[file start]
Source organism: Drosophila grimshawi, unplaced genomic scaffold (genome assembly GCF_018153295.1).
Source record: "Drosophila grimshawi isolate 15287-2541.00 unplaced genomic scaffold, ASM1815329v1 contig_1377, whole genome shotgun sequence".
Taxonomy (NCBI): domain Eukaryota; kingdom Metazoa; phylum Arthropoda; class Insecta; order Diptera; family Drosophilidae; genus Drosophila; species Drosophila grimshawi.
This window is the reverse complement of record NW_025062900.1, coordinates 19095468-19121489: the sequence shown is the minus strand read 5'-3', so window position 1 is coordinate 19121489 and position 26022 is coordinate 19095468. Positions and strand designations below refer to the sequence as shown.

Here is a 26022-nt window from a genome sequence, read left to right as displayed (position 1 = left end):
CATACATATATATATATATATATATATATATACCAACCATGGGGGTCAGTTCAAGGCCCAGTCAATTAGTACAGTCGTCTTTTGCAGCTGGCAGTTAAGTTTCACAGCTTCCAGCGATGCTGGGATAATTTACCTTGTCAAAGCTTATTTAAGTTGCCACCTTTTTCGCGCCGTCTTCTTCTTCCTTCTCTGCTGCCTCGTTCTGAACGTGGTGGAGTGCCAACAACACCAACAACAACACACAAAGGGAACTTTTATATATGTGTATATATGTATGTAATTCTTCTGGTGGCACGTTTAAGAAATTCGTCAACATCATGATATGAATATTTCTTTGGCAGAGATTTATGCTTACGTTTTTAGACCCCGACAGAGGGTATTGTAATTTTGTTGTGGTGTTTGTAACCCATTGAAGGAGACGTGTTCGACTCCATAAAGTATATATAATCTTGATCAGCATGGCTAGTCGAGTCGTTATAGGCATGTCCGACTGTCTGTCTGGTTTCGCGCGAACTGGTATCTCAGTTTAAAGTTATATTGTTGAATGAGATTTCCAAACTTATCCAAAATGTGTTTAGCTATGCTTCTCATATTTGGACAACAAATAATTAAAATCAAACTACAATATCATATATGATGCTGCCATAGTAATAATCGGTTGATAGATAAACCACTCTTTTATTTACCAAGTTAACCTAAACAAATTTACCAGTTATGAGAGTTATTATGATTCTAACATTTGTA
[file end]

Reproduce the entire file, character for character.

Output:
Source organism: Drosophila grimshawi, unplaced genomic scaffold (genome assembly GCF_018153295.1).
Source record: "Drosophila grimshawi isolate 15287-2541.00 unplaced genomic scaffold, ASM1815329v1 contig_1377, whole genome shotgun sequence".
Taxonomy (NCBI): domain Eukaryota; kingdom Metazoa; phylum Arthropoda; class Insecta; order Diptera; family Drosophilidae; genus Drosophila; species Drosophila grimshawi.
This window is the reverse complement of record NW_025062900.1, coordinates 19095468-19121489: the sequence shown is the minus strand read 5'-3', so window position 1 is coordinate 19121489 and position 26022 is coordinate 19095468. Positions and strand designations below refer to the sequence as shown.

Here is a 26022-nt window from a genome sequence, read left to right as displayed (position 1 = left end):
CATACATATATATATATATATATATATATATACCAACCATGGGGGTCAGTTCAAGGCCCAGTCAATTAGTACAGTCGTCTTTTGCAGCTGGCAGTTAAGTTTCACAGCTTCCAGCGATGCTGGGATAATTTACCTTGTCAAAGCTTATTTAAGTTGCCACCTTTTTCGCGCCGTCTTCTTCTTCCTTCTCTGCTGCCTCGTTCTGAACGTGGTGGAGTGCCAACAACACCAACAACAACACACAAAGGGAACTTTTATATATGTGTATATATGTATGTAATTCTTCTGGTGGCACGTTTAAGAAATTCGTCAACATCATGATATGAATATTTCTTTGGCAGAGATTTATGCTTACGTTTTTAGACCCCGACAGAGGGTATTGTAATTTTGTTGTGGTGTTTGTAACCCATTGAAGGAGACGTGTTCGACTCCATAAAGTATATATAATCTTGATCAGCATGGCTAGTCGAGTCGTTATAGGCATGTCCGACTGTCTGTCTGGTTTCGCGCGAACTGGTATCTCAGTTTAAAGTTATATTGTTGAATGAGATTTCCAAACTTATCCAAAATGTGTTTAGCTATGCTTCTCATATTTGGACAACAAATAATTAAAATCAAACTACAATATCATATATGATGCTGCCATAGTAATAATCGGTTGATAGATAAACCACTCTTTTATTTACCAAGTTAACCTAAACAAATTTACCAGTTATGAGAGTTATTATGATTCTAACATTTGTA